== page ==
Unity iPhone Problems and Solutions

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Revision as of 11:14, 10 November 2010 by AnomalousUnderdog (Talk | contribs)

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  1. Make sure you are running a debug version of the app.
  2. Make sure your linker flags have "-Wl,-S,-x" (Go To Project Settings, Build, Other Linker Flags)
  3. Do a debug run on Xcode and display the debugger console.
  4. Type “bt” to get a backtrace on the main thread, and “thread apply all bt” to see the backtrace of all the running threads of your app.
  5. If nothing useful comes out, type “c” to continue the execution then try displaying the backtrace again, until something (perhaps a backtrace to one of your Unity scripts) arises.

Problem: Xcode build failed: _mono_aot_module..._info referenced from: _mono_aot_module_..._info $non_lazy_ptr in RegisterMonoModules.o (maybe you meant: _mono_aot_module_..._info $non_lazy_ptr) Symbols(s) not found

Possible Causes: Unknown cause, possibly a bug in the Unity iPhone build pipeline itself.

Possible Solutions: Delete the Xcode project and recreate it from Unity.

Problem: Program crashes due to running out of memory.

Possible Causes: Running out of memory.

Possible Solutions (this is assuming you are using a device older than the iPhone 4):

  • Make sure scene only has an average of 7,000 tris, give or take a few thousand.
  • Make sure music is compressed, preferably 1 MB at most per file.
  • Keep texture dimensions low. 128x128 is sufficient for single characters or buildings. Use 32x32 or 16x16 for small objects. Greater resolutions are ok for texture atlases.
  • Use texture atlases.
  • Make sure textures are compressed to PVRTC format (in Import Settings), 2 bits if possible, or 4 bits if 2 looks too ugly. PVRTC compression will not take place if your texture’s dimensions are not in power of two. GUI images don’t need to be PVRTC compressed but mesh textures should be.
  • Remove mip-map generation (in Import Settings) if the texture is used for the GUI. In Unity 3, this is automatically done if you set your texture type to GUI.
  • Keep particle count low. Try increasing the particle’s size to make up for the lowered particle count.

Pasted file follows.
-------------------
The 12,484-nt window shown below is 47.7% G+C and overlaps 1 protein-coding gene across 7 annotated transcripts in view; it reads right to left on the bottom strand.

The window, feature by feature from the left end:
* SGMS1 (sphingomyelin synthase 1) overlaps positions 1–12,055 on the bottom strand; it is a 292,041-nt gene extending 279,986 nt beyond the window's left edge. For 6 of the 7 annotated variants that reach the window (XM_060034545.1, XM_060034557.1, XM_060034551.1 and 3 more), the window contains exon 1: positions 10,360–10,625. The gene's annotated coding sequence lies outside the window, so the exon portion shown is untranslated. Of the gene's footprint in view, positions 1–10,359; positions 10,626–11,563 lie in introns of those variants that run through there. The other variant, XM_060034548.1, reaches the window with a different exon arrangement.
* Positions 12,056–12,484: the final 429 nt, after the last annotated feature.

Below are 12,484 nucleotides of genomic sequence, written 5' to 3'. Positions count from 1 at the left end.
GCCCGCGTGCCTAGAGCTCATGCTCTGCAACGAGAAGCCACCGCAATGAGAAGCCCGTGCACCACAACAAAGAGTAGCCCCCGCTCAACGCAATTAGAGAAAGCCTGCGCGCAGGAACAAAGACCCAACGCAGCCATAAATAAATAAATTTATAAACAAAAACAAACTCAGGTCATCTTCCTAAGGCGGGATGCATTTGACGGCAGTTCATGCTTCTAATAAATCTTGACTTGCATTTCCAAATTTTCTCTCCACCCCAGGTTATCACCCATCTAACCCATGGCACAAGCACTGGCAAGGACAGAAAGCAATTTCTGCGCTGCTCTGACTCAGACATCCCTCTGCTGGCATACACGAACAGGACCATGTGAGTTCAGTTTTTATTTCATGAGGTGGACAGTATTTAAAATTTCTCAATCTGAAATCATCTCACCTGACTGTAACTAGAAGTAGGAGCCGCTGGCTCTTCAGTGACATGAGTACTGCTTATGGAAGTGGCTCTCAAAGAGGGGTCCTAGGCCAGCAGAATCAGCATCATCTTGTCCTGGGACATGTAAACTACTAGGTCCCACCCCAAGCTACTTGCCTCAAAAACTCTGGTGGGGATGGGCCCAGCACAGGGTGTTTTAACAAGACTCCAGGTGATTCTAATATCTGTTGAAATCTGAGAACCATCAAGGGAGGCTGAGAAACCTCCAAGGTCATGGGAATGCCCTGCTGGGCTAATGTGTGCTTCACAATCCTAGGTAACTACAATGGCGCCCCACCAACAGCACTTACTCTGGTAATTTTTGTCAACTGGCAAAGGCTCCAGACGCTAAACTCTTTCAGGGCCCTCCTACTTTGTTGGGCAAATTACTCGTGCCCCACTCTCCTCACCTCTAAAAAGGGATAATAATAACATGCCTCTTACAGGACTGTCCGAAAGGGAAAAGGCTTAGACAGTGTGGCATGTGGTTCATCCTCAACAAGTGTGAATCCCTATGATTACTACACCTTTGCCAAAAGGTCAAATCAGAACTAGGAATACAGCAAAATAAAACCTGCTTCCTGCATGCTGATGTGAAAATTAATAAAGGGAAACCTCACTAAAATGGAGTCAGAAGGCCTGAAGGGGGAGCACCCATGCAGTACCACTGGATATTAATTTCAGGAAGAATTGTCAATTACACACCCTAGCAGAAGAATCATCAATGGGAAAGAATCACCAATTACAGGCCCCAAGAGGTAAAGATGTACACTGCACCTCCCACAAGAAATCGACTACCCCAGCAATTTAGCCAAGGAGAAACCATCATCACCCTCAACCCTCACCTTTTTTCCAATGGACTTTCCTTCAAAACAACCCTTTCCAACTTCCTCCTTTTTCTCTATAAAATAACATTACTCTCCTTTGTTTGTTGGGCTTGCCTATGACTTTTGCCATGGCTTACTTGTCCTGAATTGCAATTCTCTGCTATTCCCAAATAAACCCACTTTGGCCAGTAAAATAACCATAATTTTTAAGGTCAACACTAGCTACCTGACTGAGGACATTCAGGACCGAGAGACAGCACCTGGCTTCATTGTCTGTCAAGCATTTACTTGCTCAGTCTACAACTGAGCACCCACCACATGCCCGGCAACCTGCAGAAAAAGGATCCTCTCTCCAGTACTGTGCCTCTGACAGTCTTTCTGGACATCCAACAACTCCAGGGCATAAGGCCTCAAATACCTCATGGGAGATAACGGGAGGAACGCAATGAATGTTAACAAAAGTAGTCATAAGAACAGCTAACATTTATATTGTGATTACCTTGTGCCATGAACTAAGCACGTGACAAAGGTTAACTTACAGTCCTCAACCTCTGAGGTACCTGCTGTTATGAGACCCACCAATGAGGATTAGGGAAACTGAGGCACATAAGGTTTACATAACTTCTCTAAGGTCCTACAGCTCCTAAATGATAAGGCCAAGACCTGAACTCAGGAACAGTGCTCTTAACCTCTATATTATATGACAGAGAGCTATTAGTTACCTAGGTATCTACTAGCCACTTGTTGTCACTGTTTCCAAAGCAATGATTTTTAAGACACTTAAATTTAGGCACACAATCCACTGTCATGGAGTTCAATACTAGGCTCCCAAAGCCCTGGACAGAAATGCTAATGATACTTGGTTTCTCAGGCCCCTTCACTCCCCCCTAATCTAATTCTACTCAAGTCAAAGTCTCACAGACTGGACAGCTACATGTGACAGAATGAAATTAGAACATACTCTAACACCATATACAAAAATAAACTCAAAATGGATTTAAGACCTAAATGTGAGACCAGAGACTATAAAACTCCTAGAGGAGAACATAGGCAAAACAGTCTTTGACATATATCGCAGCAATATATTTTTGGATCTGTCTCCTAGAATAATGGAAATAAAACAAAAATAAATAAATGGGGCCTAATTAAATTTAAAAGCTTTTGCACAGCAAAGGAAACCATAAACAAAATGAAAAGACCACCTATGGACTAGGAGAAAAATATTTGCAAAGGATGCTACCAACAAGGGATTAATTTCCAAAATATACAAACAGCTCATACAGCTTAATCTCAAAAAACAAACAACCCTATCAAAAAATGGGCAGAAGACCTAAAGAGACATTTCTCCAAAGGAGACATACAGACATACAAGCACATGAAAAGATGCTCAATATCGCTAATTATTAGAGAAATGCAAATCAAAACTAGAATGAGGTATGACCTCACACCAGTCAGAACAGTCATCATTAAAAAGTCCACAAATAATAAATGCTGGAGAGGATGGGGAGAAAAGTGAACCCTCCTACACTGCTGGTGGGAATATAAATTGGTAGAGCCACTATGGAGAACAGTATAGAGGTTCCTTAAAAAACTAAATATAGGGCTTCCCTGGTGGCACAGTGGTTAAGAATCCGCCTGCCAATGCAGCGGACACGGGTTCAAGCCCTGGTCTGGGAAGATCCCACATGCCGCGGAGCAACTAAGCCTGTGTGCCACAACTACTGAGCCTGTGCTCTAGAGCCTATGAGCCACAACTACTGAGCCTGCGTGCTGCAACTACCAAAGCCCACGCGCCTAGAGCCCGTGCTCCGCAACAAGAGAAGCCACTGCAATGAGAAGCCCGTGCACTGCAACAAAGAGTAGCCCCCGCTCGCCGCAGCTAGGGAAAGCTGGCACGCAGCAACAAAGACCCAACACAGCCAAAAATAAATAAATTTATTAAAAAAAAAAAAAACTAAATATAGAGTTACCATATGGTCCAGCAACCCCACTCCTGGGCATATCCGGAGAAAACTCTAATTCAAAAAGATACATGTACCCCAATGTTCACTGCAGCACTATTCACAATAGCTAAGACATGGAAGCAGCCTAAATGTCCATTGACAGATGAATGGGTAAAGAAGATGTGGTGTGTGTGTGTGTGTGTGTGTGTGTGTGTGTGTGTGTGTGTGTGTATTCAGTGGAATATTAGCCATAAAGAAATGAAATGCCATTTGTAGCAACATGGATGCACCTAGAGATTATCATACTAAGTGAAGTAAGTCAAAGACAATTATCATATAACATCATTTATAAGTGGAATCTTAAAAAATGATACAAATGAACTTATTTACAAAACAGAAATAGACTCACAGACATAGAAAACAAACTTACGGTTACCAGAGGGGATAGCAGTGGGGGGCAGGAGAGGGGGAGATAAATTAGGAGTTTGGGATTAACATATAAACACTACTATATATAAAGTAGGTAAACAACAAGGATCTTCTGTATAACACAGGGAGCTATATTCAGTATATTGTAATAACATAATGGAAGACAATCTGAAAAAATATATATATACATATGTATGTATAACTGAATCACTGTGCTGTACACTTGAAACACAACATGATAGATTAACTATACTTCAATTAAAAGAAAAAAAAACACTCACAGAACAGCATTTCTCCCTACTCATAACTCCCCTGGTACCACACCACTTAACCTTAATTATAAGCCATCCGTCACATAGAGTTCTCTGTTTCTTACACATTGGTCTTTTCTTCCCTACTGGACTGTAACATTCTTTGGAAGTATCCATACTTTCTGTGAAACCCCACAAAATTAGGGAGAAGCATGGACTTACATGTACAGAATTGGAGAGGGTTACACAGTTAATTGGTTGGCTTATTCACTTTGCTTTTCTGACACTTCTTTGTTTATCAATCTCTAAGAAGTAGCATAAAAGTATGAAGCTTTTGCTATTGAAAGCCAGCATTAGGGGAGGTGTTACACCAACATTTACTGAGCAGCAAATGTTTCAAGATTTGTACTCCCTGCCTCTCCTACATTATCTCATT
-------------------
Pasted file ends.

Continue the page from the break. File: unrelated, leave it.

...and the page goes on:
• Review the scripts you have downloaded from the Internet. Most likely they were made for a desktop computer in mind, making use of lots of memory an iPhone device doesn’t have.

Problem: Program crashes and debugger reports: “Failed to load AOT module ... in aot-only mode.”

Possible Causes: Unknown cause. Possibly another bug in the Unity iPhone build pipeline.

Possible Solution: Delete the app in the device (using Xcode Organizer) then install it again.

Problem: Receiving “SIGBUS” signal

Possible Causes: Most likely a null reference exception in the Unity scripts.

Possible Solution: Check your code in the editor for null reference exceptions. Use the backtrace to pinpoint where in your code the error happens.

Problem: Receiving “SIGSEGV” signal

Possible Cause 1: Most likely caused by out of memory errors.

Possible Solution: See notes on out of memory problem.

Possible Cause 2: Unity iPhone 1.7 has a problem with C# GetComponent and GetComponentsInChildren when used with generics.

Possible Solution: Use the non-generic format instead.

Problem: When creating a new build: Error building Player: FileNotFoundException: Could not find file ".../Temp/StagingArea/iPhone-Trampoline/Unity-iPhone.xcodeproj/User.pbxuser". UnityEditor.HostView:OnGUI()

Possible Cause: Unknown

Possible Solution: Close Unity, delete the Temp folder in your project if it exists, then try making a build again.

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